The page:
three dreams

Dream No. 1:
My sister has just started dating Barak Obama, who, in Dreamland, is younger and unmarried. I get to meet him, and he is nervous about meeting the family. I warn him about my dad, and he asks for tips on how to make a good impression. I shrug and then let Obama buy the first round of drinks, and feel like a sponge. "Well, he is the leader of the free world," I say, to console myself.
Dream No. 2:
I am walking with my sister in law, K, down a steep San Francisco street towards an outdoor event. There are alot of people milling about. Suddenly, K darts into an open doorway. Barak Obama sits in the darkness with his staff and advisors, shaking hands and making statements. K calmly introduces herself and I tumble in on her heels, feeling foolish and tongue-tied. Suddenly, over a loudspeaker, we hear that the L.A. marathon is about to begin (even though we are definitely in San Francisco). I leave with K and am horrified to discover that she has entered the marathon, and I must as well.
Dream No. 3: I am nursing H. It is bedtime but because of some floods we have been made homeless. We are with a group of other people, (maybe at a shelter). There are no beds so we have to all sleep together in a clump, sitting upright in chairs. We try to make ourselves as comfortable as possible, sitting in a circle and putting our feet up on each other's laps. Barak Obama and Joe Biden appear, wearing yamulkes and suits without the jackets, only the shirtsleeves and vests. They begin to fuss around us, tucking blankets around our legs. I am sycophantically eager, making stupid jokes about how the leaders of the free world are tucking us in bed; guffawing loudly at my own wit.  Obama turns to me. "Do you still have my book by your bed? Get it out, and I'll read you all a bedtime chapter called, The American Family." I scurry to grab my copy of The Audacity of Hope and give it to him, saying, "You know, I've never cared very much about politics, but hoo wee that was a great book!"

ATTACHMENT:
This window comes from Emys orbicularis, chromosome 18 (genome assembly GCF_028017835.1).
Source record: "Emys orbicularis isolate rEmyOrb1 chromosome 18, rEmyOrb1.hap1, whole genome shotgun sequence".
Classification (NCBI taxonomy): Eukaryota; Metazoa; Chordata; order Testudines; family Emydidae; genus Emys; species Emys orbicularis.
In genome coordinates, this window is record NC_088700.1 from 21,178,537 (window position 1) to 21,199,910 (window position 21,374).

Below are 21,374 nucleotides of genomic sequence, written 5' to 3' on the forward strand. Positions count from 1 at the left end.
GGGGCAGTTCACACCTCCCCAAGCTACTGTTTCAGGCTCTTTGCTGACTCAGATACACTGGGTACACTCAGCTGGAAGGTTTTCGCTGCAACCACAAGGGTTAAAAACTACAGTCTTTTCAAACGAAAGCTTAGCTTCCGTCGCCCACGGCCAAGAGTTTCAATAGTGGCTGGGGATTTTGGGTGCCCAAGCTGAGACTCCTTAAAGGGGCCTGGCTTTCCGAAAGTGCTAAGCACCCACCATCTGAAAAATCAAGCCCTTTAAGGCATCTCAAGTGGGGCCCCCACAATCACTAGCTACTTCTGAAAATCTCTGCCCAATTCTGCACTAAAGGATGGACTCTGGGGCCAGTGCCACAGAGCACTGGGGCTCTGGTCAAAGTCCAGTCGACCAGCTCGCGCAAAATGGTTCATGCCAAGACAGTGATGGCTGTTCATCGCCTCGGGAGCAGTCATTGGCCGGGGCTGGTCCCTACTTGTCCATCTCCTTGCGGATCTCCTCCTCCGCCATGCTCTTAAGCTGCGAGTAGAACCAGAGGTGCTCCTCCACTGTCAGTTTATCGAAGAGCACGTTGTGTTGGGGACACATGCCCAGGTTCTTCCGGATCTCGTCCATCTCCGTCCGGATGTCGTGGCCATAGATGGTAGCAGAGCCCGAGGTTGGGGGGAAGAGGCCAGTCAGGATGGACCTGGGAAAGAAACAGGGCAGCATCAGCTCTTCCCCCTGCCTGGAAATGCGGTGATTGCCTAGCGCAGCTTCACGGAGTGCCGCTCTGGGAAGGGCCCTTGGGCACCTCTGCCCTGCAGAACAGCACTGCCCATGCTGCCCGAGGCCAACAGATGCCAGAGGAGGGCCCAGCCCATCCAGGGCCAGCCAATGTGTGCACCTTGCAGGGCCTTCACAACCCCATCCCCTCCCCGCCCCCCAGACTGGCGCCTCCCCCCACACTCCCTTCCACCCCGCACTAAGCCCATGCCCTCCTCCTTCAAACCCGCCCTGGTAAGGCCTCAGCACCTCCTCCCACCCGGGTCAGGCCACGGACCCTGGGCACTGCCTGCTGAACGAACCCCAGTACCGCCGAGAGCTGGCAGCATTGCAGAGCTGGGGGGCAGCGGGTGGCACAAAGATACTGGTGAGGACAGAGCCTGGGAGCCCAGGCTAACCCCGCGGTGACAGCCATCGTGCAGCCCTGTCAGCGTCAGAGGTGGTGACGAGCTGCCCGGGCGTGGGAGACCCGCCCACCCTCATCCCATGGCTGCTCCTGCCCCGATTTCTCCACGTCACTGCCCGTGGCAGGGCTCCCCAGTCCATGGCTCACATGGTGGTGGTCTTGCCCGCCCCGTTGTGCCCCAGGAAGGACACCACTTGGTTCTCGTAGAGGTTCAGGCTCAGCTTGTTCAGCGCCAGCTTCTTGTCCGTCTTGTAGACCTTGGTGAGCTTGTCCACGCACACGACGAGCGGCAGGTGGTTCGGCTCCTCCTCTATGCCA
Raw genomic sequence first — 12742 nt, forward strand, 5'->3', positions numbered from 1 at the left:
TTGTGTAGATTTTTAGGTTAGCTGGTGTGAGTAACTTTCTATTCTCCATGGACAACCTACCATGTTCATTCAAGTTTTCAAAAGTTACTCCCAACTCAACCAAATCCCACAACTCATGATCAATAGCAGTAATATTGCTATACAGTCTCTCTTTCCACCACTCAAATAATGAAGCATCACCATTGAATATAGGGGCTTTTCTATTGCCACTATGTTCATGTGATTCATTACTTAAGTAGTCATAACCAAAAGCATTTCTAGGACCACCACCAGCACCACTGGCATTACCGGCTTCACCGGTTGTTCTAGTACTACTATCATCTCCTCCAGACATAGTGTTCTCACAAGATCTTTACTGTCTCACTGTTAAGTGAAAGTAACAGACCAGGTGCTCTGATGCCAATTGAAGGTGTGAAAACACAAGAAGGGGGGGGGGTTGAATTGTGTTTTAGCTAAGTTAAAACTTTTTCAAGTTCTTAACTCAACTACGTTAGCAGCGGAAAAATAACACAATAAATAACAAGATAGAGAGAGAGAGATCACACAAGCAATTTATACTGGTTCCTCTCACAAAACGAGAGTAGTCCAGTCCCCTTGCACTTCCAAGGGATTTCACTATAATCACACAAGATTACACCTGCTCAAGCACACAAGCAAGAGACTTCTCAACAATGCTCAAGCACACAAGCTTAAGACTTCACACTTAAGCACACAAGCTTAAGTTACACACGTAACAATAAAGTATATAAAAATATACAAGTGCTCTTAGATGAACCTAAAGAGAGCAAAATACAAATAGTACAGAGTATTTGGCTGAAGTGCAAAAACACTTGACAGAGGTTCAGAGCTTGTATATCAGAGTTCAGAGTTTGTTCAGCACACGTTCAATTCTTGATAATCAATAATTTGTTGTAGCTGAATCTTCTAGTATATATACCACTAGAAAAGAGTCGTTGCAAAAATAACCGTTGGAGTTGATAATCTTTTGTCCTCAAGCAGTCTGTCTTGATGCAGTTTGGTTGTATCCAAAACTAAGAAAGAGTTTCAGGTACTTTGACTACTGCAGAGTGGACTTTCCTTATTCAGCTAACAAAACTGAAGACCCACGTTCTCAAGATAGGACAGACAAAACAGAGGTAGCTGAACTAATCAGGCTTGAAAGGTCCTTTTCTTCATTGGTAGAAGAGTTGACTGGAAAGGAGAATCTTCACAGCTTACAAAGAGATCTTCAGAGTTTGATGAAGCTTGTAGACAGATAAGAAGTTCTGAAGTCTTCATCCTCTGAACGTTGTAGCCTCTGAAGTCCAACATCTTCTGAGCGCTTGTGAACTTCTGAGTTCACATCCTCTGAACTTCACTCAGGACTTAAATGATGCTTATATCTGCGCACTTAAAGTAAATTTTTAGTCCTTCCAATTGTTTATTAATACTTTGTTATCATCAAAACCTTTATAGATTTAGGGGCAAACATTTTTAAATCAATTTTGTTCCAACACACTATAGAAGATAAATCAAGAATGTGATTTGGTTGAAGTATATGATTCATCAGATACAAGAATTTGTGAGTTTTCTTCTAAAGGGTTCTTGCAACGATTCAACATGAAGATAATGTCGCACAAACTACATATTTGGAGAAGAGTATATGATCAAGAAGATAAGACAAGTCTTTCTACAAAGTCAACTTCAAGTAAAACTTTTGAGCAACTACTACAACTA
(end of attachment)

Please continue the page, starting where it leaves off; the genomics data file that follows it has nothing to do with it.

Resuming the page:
Analysis, anyone?


Sorry, Santa!::A Brief Addendum

Man, I really sounded like a grumpy old church lady in that last post, didn't I? Sorry, mainline denomination! Maybe the reverent singing of Frosty the Snowman was a blessing to someone, sort of a low church liturgy? Let's hope so. I'm trying to be up with people, even (and especially) the people that irritate me. Because I sure hope someone is doing the same for me.


In Which I Grit My Teeth at a 'Seeker-Friendly'- Christmas Eve Service

We went to B's parent's church on Christmas Eve. A big, main-line denomination. I didn't have huge expectations; I assumed it would be a standard service- 'Silent Night', a show-boaty rendering of  'O, Holy
Night', maybe a bell choir.We were going out of deference to B's family; as I said, not a lot of expectations. I figured an hour of lite carols and candles, and then we'd be home.
  Well, it took me quite a while to climb out of my irritation. I'm not sure why but the church felt the need to start off the night with 4 or 5 of the most insipid secular Christmas songs ever to spew out of a Muzak mall speaker. 'Let it Snow!', 'Rudolph', 'White Christmas',and my personal enemy of Christmas carols, 'Silver Bells', sung slowly and reverently. ("As the shoppers....... rush home with........ their treasures!') Probably the apex of the horrible sing-along was when we were all bidden to follow along with the singers on 'Frosty the Snowman'-"Thumpety thump thump! Thumpety thump thump! Look at Frosty go!" Eventually, they thought they could spring the subject of Jesus on us, now that we had sung a sufficient number of 'fun' songs. I think this was a 'seeker-friendly' thing, like we'll get them nice and comfy with our holly jolly Christmas and then whammo! Hit them with Jesus!
I kept thinking, Hello! We're in the church! Expecting to talk about Jesus! It's Christmas Eve, for goodness sake! It took me a while to calm down. Not only do we not have to hide the fact that we're celebrating the birth of Jesus, we have an awful lot of history and culture down through the ages from which to draw! Like this:

Let all mortal flesh keep silence,
And with fear and trembling stand;
Ponder nothing earthly minded,
For with blessing in His hand,
Christ our God to earth descendeth,
Our full homage to demand.

King of kings, yet born of Mary,
As of old on earth He stood,
Lord of lords, in human vesture,
In the body and the blood;